Syntax help

You can use special query syntax to modify your search query.

Phrase search: "..."

It is possible to do a phrase search by putting the terms in "...". That way the exact order of the terms will be taken into account. A query for "Paul Baum" would return all records on the artist Paul Baum. While Paul Baum (without quotation marks) would find both terms regardless of order. E.g., it would also find Paul Klee, Baum im Garten.

Wildcard search: * and ?

It is possible to mask parts of a word with * or ?. This will include all possible extensions of the word. The wildcard character can be placed at any position in the word. A query for Sun* would find Sun, Sunflower, Sundown etc., sun*e would find sunrise and sunshine, and *rise would find sunrise and enterprise.

While the * can stand for an arbitrary number of characters (including zero), the ? replaces exactly one character. This is particularly useful if you're uncertain about one of the letters in your query term. For instance, you're searching for records of van Gogh, but aren't sure about the spelling of his first name. Just enter Vin?ent van Gogh and the question mark will match the missing c.

Fuzzy search: ~

It is possible to flag a word with ~ to include similar words in the query. This is particularly useful if you're unsure about the spelling of a term or name. The ~ character will be positioned at the end of the word you want to search fuzzily. Note that the ~ doesn't replace parts of the word like the * does. E.g., a query for Jaqueometti~ would find the artist Giacometti, Gaugin~ would also return records for Gauguin.

Boosting: ^n

It is possible to attach ^n at the end of a word to influence ranking. n is an arbitrary (positive) number and only affects the ranking of the results list, not the number of the results returned. A query for gold OR silver^12 will prefer (= rank higher) all records which include silver, but nevertheless return those that match gold or gold and silver.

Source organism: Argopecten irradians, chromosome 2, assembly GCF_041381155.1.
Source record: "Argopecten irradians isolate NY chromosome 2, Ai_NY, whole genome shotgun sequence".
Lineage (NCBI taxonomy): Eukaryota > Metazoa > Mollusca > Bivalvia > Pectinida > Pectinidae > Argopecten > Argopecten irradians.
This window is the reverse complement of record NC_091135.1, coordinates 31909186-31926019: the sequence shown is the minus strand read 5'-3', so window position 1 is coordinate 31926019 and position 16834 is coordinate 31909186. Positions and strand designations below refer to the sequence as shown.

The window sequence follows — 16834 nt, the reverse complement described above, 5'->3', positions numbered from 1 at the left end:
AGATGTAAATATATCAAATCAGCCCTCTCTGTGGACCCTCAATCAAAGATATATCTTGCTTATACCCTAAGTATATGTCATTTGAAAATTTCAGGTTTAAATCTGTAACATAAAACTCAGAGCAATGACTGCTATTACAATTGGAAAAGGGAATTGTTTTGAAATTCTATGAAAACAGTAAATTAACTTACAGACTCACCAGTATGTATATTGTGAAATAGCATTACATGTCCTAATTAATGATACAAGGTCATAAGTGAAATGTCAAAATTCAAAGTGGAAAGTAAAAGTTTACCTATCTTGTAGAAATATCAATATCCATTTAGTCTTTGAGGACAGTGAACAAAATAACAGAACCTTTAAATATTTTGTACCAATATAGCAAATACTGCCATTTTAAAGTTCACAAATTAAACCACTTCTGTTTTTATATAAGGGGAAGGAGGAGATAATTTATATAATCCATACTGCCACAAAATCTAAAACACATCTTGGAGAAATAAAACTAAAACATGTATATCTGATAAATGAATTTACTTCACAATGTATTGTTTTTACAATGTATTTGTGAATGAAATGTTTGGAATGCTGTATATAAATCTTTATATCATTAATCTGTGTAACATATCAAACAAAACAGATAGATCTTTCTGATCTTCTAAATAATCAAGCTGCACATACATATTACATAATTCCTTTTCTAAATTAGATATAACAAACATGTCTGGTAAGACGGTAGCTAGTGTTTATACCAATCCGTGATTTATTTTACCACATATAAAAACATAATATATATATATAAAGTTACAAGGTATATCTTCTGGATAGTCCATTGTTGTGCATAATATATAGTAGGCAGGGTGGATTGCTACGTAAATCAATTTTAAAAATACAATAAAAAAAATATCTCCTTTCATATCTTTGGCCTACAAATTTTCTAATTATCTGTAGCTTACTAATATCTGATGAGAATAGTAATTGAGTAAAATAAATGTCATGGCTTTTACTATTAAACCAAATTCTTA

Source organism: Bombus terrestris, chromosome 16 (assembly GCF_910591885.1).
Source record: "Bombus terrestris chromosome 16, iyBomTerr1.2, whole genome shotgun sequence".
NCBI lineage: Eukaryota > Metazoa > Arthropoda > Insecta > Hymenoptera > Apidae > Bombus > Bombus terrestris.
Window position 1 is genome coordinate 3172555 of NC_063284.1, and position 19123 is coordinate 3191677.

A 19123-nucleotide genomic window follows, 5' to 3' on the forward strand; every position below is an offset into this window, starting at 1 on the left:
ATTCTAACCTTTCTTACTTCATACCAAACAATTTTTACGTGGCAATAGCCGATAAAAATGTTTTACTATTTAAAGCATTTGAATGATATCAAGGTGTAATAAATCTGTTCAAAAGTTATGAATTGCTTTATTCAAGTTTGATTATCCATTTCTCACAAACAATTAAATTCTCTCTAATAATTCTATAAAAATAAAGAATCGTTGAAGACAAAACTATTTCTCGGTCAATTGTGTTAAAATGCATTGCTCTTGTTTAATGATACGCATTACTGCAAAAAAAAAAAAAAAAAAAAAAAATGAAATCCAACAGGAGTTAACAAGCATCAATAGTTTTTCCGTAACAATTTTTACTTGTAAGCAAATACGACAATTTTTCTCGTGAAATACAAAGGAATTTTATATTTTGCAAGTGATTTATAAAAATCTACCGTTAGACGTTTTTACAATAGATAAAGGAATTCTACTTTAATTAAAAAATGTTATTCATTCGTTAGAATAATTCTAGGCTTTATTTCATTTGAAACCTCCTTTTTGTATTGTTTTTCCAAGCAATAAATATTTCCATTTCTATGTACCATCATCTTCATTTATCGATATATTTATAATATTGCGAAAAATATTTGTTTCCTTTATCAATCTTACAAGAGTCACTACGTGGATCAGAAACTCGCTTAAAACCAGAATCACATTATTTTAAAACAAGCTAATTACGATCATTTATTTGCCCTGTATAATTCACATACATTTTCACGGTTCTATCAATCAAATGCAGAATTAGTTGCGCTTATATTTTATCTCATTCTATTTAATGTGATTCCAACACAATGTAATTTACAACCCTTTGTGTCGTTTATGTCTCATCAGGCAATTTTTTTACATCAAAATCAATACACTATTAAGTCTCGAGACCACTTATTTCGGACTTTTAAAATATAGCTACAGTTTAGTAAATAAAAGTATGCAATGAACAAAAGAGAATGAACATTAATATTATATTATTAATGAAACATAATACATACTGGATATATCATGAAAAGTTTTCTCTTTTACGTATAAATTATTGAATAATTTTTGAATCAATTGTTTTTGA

Refer to the Ferret::QueryParser class documentation or the Apache Lucene - Query Parser Syntax documentation for the gory details. The Wikipedia article Levenshtein distance has more information on the similarity measure used in Fuzzy search.

Boolean operators

It is possible to combine search clauses using the Boolean operators AND, OR, and AND NOT. They have the following meaning:

AND
Both search clauses must match.
OR
One of the search clauses must match, but it is also possible that both of them match.
AND NOT
The first search clause must match, but the second must not match.

For example, a query for artist = Picasso AND title = Stier would find all records of Bull images by Picasso. Whereas artist = Picasso AND NOT title = Stier would find all images by Picasso except his Bull images. On the other hand, artist = Picasso OR title = Stier would find all images by Picasso and all Bull images, regardless of the artist who painted them.

However, if you want to formulate a more sophisticated query that uses more than one operator you have to consider in what order they will be applied. The general order of precedence is as follows: OR > AND NOT > AND

That means, whenever you use a combination of them, OR will be evaluated before AND NOT which in turn will be evaluated before AND. Examples:

artist = Picasso AND title = Stier AND title = Pferd
Finds all images by Picasso that show both Bulls and Horses.
artist = Picasso AND title = Stier OR title = Pferd
Finds all images by Picasso that show either Bulls or Horses, or both.
artist = Picasso AND title = Stier AND NOT title = Pferd
Finds all images by Picasso that show Bulls, but no Horses.
artist = Picasso OR artist = van Gogh AND title = Stier OR title = Kuh
Finds all images by Picasso or by van Gogh that show either Bulls or Cows, or both.